Goldendoodles are an adorable breed of dog that are popular because they’re kid-friendly and super cute! When you’re trying to find the perfect four-legged companion for your family, you might also be curious about their breed registration options.
One of the most common questions is, “Are Goldendoodles AKC?” The answer is both yes and no. You can’t register your Goldendoodle as a purebred dog with the AKC, but you can register them in the AKC Canine Partners program.
Are Goldendoodles AKC?
Strictly speaking Goldendoodles are NOT AKC, and cannot be registered.
Goldendoodles don’t show up on the AKC list of purebred dogs, but you can register them with the AKC Canine Partner program. This program will put your mixed-breed dog’s background on the record. It also allows them to participate in AKC events.
Purebred dog breed owners like to register their animals so they have the clout that comes with owning a purebred, but it’s still important to register your dog. This will allow you or breeders to have the information necessary to make responsible breeding decisions.
In addition to knowing the background of your dog, the AKC Canine Partner program has additional benefits. These perks include enrollment in their Lost and Found Recovery Service and a Reunite collar tag.
What is a Purebred Dog?
The AKC recognized 195 breeds of purebred dogs. Owners of these dogs have documented pedigree and have often already registered their pets with kennel clubs. Reputable breeders who can trace each dog’s heritage line are the only way to ensure your dog is a purebred.
The organization specifies that the purebred breeds they acknowledge are modern dog breeds. They make this distinction because many dogs on the list, such as Golden Retrievers, were crossbred centuries ago.
As dogs like Golden Retrievers grew more mainstream and popular, they became considered purebreds. This means that organizations such as the AKC might eventually categorize Goldendoodles as purebreds in time.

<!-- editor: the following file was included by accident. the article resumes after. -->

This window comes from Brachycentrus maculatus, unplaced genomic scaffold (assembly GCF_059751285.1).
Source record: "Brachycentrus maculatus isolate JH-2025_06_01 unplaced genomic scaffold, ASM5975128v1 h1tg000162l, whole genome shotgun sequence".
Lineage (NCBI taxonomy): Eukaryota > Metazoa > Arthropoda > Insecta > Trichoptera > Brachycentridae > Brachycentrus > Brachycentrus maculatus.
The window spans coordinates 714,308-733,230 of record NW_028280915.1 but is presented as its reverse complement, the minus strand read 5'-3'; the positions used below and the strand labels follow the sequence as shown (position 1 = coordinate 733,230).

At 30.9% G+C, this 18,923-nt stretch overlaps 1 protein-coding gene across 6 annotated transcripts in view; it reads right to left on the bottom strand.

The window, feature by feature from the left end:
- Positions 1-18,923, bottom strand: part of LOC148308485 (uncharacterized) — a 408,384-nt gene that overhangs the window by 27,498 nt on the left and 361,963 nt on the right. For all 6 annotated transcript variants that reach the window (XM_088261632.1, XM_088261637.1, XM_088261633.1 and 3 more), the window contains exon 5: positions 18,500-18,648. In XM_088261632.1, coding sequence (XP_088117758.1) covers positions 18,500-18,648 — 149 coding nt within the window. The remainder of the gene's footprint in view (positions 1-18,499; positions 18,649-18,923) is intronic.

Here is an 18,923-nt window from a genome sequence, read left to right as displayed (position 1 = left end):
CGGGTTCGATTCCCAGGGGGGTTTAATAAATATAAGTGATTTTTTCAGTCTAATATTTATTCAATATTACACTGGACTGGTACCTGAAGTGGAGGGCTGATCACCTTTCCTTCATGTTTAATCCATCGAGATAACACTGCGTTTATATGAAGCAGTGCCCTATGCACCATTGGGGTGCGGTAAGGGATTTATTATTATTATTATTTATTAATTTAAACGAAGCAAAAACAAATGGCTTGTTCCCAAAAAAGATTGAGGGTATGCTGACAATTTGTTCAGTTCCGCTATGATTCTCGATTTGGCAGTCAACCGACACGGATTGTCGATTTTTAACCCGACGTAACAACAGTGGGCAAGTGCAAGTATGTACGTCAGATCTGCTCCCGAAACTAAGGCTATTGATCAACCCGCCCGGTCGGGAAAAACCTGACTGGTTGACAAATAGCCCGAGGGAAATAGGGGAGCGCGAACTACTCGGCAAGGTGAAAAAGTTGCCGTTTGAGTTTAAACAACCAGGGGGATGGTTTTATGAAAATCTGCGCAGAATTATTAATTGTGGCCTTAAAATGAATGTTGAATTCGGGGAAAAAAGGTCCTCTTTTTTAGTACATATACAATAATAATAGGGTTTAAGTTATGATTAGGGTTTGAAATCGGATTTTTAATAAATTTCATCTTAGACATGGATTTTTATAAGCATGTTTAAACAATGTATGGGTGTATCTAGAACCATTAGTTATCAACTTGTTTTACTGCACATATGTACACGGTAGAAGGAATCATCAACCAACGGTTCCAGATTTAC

Because people hold purebred dogs to such high standards, they are more expensive than mixed-breed dogs. When you adopt a purebred dog, you will pay for a DNA test and get written documentation that your dog is indeed purebred.
Misinformation has spread about purebred dogs having health problems because breeders mate these dogs within their breed, but studies have been conducted to show this isn’t true. A study from the Institute of Canine Biology showed that genetic disorders were just as common in mixed-breed dogs as in purebreds.
As you know, a Goldendoodle is categorized as a mixed-breed dog. Though people call it a “designer dog,” don’t let that title discourage you from looking for this type of dog at a shelter. They’re often available for adoption from shelters and rescues just as readily as from a breeder.
If you adopt a Goldendoodle from a shelter or rescue, you might have trouble discerning its background. Some rescues will have information about the dog if the owners contacted them to purposely rehome their dog. If someone brought the dog to the shelter with no information about its owners, you might want to do a DNA test to determine how to register your Goldendoodle.
What is the AKC?
The AKC, or American Kennel Club, was founded in 1884 as an organization to promote purebred dogs and their breeding. It offers resources to help purebred dog owners with the care and breeding of their pets. It is a nonprofit, though you must pay to register your dog through the organization.
The AKC website has valuable resources on how to find reputable breeders, how to care for your purebred dog, and allows registration of accepted breeds. They also sponsor events like the Westminster Kennel Club Dog Show, the National Dog Show, and the AKC National Championship.
Some people think having an AKC registered dog elevates their status, but it’s not as esteemed as you might think. AKC registration will show that your dog is purebred, but it doesn’t mean that your dog has show-quality bloodlines.